Today’s Photo Friday post features a scenic view of the River Cam, which cuts through the campus of Cambridge University in England. This photo was taken in 1976 when Ernie Boyer, his wife Kay, and their son Stephen were living in Cambridge while Ernie was on sabbatical through a fellowship with the university.
The relaxing views Boyer saw, like the on featured today, would have made great spot for reflecting on all of the ideas regarding education that he had accumulated during his time as Chancellor of the State University of New York (SUNY). Fortunately Boyer’s sabbatical also allowed time for him to put these ideas on paper. With the help of Martin “Marty” Kaplan, Boyer published one of his first book-length writings, Educating for Survival (1977). This work reveals some of Boyer’s basic thoughts about education, what it means to be educated, and even what it means to be human.
Yet it seems to me that these ideas might be summed up in one word: connections. Boyer expresses these ideas in a speech he gave to the United Nations Association in 1980. He stated:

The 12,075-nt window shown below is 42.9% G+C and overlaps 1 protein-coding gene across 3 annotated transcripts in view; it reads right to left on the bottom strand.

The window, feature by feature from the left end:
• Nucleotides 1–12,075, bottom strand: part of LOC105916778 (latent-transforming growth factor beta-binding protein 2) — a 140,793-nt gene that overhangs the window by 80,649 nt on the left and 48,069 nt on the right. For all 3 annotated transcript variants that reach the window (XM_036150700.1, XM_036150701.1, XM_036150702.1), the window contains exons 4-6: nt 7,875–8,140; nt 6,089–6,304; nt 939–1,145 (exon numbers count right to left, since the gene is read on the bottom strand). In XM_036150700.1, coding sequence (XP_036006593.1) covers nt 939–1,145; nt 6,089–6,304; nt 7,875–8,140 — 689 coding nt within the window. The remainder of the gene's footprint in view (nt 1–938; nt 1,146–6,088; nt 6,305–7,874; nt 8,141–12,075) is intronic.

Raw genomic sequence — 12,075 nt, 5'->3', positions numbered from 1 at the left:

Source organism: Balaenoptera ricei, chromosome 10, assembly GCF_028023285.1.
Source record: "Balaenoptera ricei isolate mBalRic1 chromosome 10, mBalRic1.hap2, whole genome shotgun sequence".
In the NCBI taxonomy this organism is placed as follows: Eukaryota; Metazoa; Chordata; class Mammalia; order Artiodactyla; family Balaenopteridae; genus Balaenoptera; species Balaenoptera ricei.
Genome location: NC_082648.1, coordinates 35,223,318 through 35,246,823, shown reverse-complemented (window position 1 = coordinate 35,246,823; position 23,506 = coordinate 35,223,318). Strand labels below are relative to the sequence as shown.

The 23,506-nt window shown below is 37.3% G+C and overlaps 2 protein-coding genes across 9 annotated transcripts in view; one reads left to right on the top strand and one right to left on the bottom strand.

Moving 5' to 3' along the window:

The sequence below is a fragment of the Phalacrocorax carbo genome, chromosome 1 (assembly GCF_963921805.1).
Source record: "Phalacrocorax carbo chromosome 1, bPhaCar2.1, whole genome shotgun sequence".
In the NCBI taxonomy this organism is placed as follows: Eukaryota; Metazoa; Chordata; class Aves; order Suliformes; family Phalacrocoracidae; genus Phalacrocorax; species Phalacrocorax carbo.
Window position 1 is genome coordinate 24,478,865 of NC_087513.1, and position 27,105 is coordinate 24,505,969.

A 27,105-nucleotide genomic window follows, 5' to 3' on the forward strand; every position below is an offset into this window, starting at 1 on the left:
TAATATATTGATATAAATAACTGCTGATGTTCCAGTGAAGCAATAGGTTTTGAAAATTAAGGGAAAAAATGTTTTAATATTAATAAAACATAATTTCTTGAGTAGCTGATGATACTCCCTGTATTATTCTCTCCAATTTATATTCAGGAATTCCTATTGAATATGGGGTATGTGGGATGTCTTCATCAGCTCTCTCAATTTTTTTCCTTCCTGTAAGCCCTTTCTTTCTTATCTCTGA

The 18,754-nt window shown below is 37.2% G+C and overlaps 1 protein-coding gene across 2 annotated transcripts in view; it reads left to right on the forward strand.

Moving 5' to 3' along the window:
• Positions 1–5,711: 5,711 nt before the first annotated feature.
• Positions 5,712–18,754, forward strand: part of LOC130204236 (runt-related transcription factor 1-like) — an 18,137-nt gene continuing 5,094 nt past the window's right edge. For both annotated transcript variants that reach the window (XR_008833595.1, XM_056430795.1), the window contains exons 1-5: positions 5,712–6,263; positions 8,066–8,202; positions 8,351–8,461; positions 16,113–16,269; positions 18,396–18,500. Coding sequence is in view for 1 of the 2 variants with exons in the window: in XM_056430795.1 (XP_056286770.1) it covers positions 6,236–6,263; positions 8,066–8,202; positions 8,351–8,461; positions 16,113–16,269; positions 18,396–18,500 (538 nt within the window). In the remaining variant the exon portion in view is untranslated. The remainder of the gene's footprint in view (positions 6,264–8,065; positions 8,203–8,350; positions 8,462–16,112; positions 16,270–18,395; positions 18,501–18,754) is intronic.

There are two dramatic currents in the world today, currents that seem almost to be on a collision course. On the one hand we seem increasingly to want to fragment ourselves and build artificial barriers. While on the other hand the need for more togetherness becomes more and more urgent. I believe the task before us is- quite literally- educating for survival….
For educators the point of all of this is absolutely clear. I’m convinced that in the days ahead- students must be taught that all actions on this planet, whether physical or social, are inextricably interlocked. And I believe that international education which underscores the rule of law must be aggressively preserved. Well to be precise, I must confess that international education may not quite be the term. Students must consider not just the relationships of nations. They must also focus on the agenda of humanity itself.
Throughout the speech, Boyer gives numerous examples to show the need for students to understand their connection or lack of connection with the rest of the world, and the implications of these realities. In other words, if we learn from our connections with others, we can work together to provide a sustainable and civil global community. Thus we must ask questions such as, where will we get our food? How can our energy be equally shared? Can we have a balance between the population and the life support system of the earth? Boyer demonstrates the importance of this issue of connectivity simply through the title of this speech, “Educating for Survival.”
Therefore, today’s post demonstrates Ernie Boyer’s more philosophical thoughts on education and the seriousness with which he associated education with the world in which we live.
To read the rest of Boyer’s speech, click here.